I’d already read through my mother’s entire collection of Sidney Sheldon novels, and went in search of something to take my mind off the infernal itching beneath my cast as my leg healed from surgery.

Tucked way to the back of the bookcase in the living room was a novel that intrigued me greatly.  I’d previously read Thomas Tryon’s Harvest Home, which was gross and creepy, and utterly delicious. This book had a very similar cover. I had never heard of the author, some guy named Stephen King, but I snuck the book back to my bedroom and set out to read.

The Shining scared the living crap out of me. I found myself, for the first time in my young life, unable to put the book down. Every waking moment was spent with my nose burrowed in the margin, the stench of mother’s chain smoking redolent in the pages and the ink.  I didn’t care. Little Danny Torrance was the most compelling character I’d ever encountered, and his story caused me to sleep with lights on for months afterward.

King made the executive decision to follow up Danny’s story with Doctor Sleep.

We meet up with a slightly older Danny in the aftermath of events at the Overlook Hotel, which, if you’ll remember, died a fiery death when the faulty boiler exploded, taking Danny’s father, Jack, with it. But not the horrifying *things* that dwelled there. Oh, no sir. They followed Danny and Wendy to their new home somewhere in sunny, warm Florida. In this way, we know that “redrum” can’t be far behind.

Jump to a future in which Danny is a burned out alcoholic drug addict, drifting from town to town, trying in each location to begin again. His attempts to outrun his personal and all-too-real demons ineffective.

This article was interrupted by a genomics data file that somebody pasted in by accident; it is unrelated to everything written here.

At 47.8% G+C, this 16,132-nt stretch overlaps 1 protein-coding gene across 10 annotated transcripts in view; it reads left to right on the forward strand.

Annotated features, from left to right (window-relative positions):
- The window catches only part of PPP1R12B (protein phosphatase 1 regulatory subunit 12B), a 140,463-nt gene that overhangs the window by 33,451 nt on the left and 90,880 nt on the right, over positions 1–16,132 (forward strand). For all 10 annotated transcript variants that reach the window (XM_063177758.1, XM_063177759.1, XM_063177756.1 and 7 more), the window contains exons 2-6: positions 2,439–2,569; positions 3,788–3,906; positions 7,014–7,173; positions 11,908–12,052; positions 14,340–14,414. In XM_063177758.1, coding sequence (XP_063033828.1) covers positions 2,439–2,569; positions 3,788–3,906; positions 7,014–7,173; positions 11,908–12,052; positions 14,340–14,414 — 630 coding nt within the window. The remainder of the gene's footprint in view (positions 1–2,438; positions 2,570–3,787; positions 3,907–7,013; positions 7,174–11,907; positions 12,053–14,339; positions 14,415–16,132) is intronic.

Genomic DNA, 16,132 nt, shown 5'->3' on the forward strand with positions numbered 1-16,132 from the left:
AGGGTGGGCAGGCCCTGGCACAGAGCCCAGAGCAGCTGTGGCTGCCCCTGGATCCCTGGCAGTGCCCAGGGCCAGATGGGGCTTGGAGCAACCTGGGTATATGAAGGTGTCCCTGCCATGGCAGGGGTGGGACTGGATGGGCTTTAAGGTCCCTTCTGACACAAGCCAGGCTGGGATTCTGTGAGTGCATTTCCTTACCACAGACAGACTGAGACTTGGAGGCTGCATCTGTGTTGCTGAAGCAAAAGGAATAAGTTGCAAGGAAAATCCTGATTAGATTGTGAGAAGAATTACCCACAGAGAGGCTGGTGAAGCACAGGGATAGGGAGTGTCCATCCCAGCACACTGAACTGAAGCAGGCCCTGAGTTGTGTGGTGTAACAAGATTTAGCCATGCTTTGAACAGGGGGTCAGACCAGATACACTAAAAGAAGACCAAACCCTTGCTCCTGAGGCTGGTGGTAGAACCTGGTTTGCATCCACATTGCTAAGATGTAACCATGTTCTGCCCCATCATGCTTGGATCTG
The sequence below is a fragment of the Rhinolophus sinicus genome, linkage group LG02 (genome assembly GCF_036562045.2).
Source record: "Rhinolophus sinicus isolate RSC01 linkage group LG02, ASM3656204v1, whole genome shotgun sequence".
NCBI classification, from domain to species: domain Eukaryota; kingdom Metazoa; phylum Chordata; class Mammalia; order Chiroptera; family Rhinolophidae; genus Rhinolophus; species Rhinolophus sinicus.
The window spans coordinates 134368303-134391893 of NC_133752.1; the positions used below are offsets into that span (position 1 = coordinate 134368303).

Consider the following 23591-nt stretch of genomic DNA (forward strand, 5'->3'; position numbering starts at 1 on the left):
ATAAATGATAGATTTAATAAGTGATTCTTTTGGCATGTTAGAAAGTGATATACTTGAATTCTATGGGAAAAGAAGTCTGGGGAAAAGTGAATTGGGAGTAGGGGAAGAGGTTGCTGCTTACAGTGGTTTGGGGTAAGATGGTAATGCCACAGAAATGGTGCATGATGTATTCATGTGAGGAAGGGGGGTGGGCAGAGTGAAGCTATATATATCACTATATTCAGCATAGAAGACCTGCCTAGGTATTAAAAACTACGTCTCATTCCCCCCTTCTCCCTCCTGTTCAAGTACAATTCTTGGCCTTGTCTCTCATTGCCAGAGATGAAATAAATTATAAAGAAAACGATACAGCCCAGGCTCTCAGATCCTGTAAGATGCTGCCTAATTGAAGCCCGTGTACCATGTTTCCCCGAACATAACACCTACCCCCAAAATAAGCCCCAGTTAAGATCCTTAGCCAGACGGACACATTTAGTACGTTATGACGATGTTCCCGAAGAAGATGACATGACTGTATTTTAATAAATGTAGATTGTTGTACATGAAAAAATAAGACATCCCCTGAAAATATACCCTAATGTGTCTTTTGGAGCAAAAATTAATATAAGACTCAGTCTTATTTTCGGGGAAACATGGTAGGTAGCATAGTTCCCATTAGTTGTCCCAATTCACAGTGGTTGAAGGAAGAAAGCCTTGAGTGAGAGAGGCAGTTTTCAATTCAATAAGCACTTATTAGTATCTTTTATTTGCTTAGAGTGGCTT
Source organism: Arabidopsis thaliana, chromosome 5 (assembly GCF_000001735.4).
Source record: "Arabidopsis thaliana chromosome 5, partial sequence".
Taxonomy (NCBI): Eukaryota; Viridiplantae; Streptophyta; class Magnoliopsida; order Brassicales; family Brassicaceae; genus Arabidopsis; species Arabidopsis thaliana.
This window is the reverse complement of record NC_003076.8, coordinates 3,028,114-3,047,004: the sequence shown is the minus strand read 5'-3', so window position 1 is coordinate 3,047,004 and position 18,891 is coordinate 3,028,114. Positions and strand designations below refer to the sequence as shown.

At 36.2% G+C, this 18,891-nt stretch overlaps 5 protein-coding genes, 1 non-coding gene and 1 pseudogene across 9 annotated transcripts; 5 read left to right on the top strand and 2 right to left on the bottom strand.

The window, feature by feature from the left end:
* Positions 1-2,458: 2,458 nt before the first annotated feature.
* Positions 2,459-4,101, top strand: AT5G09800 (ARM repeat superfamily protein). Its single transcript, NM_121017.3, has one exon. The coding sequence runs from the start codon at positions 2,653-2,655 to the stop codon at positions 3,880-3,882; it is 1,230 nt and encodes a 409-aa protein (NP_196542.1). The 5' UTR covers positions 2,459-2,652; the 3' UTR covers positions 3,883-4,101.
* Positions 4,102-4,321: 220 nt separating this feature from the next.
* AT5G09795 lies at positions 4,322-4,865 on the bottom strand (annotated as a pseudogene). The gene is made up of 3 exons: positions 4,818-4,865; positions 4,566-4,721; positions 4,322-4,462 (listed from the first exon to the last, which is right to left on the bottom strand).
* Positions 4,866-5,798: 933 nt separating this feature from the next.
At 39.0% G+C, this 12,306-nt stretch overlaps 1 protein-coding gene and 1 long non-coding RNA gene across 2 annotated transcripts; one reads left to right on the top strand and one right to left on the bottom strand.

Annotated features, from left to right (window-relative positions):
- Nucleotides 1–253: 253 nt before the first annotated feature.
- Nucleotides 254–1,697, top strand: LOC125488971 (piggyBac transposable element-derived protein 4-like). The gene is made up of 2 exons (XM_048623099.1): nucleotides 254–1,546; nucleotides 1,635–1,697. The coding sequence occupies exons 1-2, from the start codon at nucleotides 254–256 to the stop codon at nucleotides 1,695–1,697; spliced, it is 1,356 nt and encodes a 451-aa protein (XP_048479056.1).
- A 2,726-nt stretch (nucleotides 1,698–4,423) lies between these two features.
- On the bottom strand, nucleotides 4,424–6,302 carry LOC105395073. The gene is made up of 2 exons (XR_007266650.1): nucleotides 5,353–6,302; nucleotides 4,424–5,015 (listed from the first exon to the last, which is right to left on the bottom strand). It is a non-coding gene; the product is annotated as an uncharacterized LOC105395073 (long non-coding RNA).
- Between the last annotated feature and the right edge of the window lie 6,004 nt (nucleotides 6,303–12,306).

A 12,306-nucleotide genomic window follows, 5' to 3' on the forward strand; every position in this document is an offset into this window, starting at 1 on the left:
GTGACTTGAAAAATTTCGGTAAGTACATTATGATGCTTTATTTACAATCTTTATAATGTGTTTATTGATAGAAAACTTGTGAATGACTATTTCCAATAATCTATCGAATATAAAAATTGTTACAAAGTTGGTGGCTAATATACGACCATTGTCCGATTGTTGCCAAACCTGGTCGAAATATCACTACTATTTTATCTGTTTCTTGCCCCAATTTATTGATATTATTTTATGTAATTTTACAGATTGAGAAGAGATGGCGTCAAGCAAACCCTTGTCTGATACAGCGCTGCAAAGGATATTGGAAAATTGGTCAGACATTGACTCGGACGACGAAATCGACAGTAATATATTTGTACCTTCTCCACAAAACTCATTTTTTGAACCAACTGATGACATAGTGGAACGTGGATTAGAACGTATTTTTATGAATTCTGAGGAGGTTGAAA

It’s not long before his imaginary childhood friend, Tony, begins appearing at odd times, and Danny, now just Dan, dreads what it might mean.

It’s risky for any author to create a sequel to a much beloved novel, especially thirty-some years later. If the original is meant to be a standalone, the decision to create a follow-up can be seen as “selling out,” trying too hard to cash in on former glory. I would use as an example Black House King’s follow-up to collaborative novel The Talisman which he co-wrote with ghostmeister Peter Straub. Black House  sadly fell short of capturing the originality and flavor of The Talisman. That’s the same risk King takes with Doctor Sleep.

Thankfully, it pays off. Big.

King jumps forward quickly in time from Danny as a child, to Dan as a highly dysfunctional adult.  But the reader is allowed to see that trajectory which also allows us to take the ride along with him, and invest emotionally in the character’s seemingly endless plight.

King is a master of character development, and is at the top of his game in Doctor Sleep. Rather than allowing his protagonist to wallow in his self-pity for the entirety of the book, he brings in another character, a young girl named Abra, who has a Shining stronger than Danny ever did. And she is being pursued by a cult named The True Knot.

Allowing Dan to focus on something and someone outside of himself, it brings him to sobriety, because, like Chef Dick Halloran coming to his rescue decades before, only he knows what she’s going through, and has to save Abra.

King also writes children in peril better than anyone. Think of Jake in the Dark Tower series, or Travelin’ Jack in The Talisman. And of course, Dan was that character in The Shining. To be able to follow Dan into adulthood, where at last—at least we hope as we fervently flip through the pages—he’ll gain closure over his horrifying past, allows the reader to likewise experience closure. First, though, we, along with Dan, will have to deal with the dead woman from the Overlook’s Room 217 and several other nasties that are likewise pursuing Dan, intent on finishing long ago business.

Doctor Sleep is another shining star (pun intended) in King’s catalogue, and well worth reading.